The unknown accomplices in the Holocaust

Serbia's Secret War

October 4, 1996

Among British - and not only British - intellectuals, commentators and journalists there is a tenacious myth which runs something like this: the war in Bosnia and Croatia is the more or less direct continuation of the second world war in Yugoslavia. During those years most Croats and Muslims sided with the Nazis and facilitated the extermination of the Jews; the Serbs on the other hand resisted, helped the Jews where they could and were themselves the victims of a genocidal campaign by Croats, Muslims and others. In this way, the Croats have gone from being a "small, peaceful and highly civilised people" (Albert Einstein and Heinrich Mann, 1931) to a "a nation of fascists" (Ernst Bloch, c.1950). The Serbs, on the other hand, have remained "plucky" and "historic", but "misunderstood" allies.

Serbia's Secret War shows this picture to be false. It is a revisionist work in that it overturns conventional wisdom, but not in the murky or dubious sense connotated by holocaust "revisionism". First of all, Cohen never disputes that hundreds of thousands - but not millions - of Serbs died horribly, and often for no other reason than that they were Serbs. Second, despite the fact that Cohen is not a trained historian, his central thesis of extensive Serbian collaboration with Nazi Germany is well supported by the evidence.

Immediately after their lightning invasion of Yugoslavia in 1941, the Germans installed a "government of commissars" in Belgrade, staffed by prewar Serbian grandees. A few months later, they were replaced by General Milan Nedic, a Serbian first world war hero and erstwhile minister of war; the parallels with General Petain are striking. The breadth of support enjoyed by this regime was shown in the public "Appeal to the Serbian Nation" of August 1941, which called upon all Serbs to cooperate with the Germans in establishing the new order; this was signed by a veritable Serbian Who's Who of Orthodox bishops, politicians, and professors. By the end of the year, collaborationist formations in Serbia - the Serbian Gestapo, Serbian State Guard and others - numbered more than 25,000 men. Well might one German assessment observe that: "The creation of the Serbian government under president Milan Nedic has fulfilled expectations. The Serbian people have entered the struggle against bolshevism."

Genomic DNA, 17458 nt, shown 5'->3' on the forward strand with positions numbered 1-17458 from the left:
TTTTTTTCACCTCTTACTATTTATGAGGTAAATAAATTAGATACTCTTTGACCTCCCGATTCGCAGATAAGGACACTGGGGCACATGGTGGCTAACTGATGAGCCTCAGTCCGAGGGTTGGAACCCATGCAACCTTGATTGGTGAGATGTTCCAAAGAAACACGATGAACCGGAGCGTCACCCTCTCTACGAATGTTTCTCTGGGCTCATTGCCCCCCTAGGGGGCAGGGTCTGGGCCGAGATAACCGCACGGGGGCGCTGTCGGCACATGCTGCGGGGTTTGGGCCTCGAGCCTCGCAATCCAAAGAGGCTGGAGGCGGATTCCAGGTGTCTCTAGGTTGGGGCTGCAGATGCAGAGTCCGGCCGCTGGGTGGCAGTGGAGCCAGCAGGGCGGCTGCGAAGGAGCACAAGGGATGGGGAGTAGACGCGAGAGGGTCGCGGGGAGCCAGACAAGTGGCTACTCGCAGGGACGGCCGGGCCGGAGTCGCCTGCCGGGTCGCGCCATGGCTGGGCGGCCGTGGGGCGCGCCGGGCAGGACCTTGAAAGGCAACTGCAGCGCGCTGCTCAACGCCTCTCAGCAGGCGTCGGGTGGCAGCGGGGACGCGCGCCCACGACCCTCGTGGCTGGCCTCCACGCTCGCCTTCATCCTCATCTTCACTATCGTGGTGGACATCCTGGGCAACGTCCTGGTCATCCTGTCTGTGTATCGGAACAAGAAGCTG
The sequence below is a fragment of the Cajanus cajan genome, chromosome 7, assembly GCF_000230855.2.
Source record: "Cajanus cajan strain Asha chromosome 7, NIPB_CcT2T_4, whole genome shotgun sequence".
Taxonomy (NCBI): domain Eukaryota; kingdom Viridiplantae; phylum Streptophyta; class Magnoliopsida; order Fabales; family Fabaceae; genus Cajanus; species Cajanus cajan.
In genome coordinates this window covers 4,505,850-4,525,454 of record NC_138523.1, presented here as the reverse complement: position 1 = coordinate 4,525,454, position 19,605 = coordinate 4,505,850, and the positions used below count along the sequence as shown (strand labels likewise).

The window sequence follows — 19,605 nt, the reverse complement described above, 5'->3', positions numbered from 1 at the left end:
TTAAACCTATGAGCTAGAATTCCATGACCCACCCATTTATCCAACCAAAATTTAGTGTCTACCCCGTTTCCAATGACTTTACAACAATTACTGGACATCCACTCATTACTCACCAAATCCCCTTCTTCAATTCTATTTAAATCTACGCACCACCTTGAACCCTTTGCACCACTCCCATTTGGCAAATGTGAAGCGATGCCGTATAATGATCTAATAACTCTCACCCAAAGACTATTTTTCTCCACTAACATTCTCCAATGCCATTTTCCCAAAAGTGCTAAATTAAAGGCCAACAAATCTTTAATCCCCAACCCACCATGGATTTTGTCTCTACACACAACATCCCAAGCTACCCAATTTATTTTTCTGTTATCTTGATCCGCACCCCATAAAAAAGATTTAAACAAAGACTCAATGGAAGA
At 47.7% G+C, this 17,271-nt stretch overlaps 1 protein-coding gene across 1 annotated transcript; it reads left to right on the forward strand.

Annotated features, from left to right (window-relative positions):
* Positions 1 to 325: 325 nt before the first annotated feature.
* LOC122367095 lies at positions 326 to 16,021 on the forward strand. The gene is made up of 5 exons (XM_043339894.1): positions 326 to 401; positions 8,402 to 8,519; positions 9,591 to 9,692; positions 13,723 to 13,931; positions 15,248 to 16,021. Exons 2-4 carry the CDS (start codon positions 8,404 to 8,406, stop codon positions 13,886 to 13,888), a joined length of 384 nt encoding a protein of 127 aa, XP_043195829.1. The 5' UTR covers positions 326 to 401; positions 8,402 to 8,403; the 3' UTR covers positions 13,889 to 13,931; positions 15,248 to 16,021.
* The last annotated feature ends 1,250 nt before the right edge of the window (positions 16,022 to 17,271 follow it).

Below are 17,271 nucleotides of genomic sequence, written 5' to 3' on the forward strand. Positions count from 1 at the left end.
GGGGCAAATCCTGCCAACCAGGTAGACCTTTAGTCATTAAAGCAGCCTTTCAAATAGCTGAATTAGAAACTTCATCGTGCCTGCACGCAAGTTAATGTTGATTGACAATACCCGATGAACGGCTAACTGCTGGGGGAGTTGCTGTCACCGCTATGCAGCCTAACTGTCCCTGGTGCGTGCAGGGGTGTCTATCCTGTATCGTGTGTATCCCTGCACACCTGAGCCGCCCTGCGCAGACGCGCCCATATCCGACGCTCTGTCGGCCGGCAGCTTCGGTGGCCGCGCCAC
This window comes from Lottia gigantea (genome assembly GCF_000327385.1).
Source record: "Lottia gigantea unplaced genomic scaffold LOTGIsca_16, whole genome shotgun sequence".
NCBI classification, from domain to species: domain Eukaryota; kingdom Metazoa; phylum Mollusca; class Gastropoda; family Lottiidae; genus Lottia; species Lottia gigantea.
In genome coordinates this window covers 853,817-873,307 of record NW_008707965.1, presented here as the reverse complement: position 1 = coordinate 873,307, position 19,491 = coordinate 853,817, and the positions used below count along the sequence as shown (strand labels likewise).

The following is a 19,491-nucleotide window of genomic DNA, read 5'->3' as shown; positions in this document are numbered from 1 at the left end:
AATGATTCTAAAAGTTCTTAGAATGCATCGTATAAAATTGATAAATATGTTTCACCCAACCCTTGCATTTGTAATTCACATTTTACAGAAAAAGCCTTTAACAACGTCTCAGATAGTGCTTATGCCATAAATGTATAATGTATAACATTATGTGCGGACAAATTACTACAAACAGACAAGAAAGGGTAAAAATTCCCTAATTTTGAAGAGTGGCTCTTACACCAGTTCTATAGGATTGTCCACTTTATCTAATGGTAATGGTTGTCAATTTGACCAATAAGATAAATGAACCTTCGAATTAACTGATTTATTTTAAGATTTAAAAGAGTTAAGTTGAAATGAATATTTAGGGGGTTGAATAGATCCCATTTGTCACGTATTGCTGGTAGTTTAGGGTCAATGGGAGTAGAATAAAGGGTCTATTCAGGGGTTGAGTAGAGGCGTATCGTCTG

Nor did these Serbs shrink from collaborating in the holocaust. Unusually, the extermination of Serbian Jews was largely carried out by the Wehrmacht. But Serbian formations were instrumental in assisting the deportation and - often - murder of Jews. Moreover, in 1941 Nedic pro-actively called upon the Germans to initiate "immediate and severe measures against the Jews". In 1942, the Serbian Orthodox church forbade conversions to Orthodoxy, thus closing off a valuable escape route for Jews. Though little known, these facts are indisputable. Even the notoriously pro-Serb Menachem Shelah notes unambiguously in the Encyclopaedia of the Holocaust the existence of "the Serbian quisling puppet government, under Milan Nedic, whose police and gendarmerie assisted the Germans in rounding up the Jews".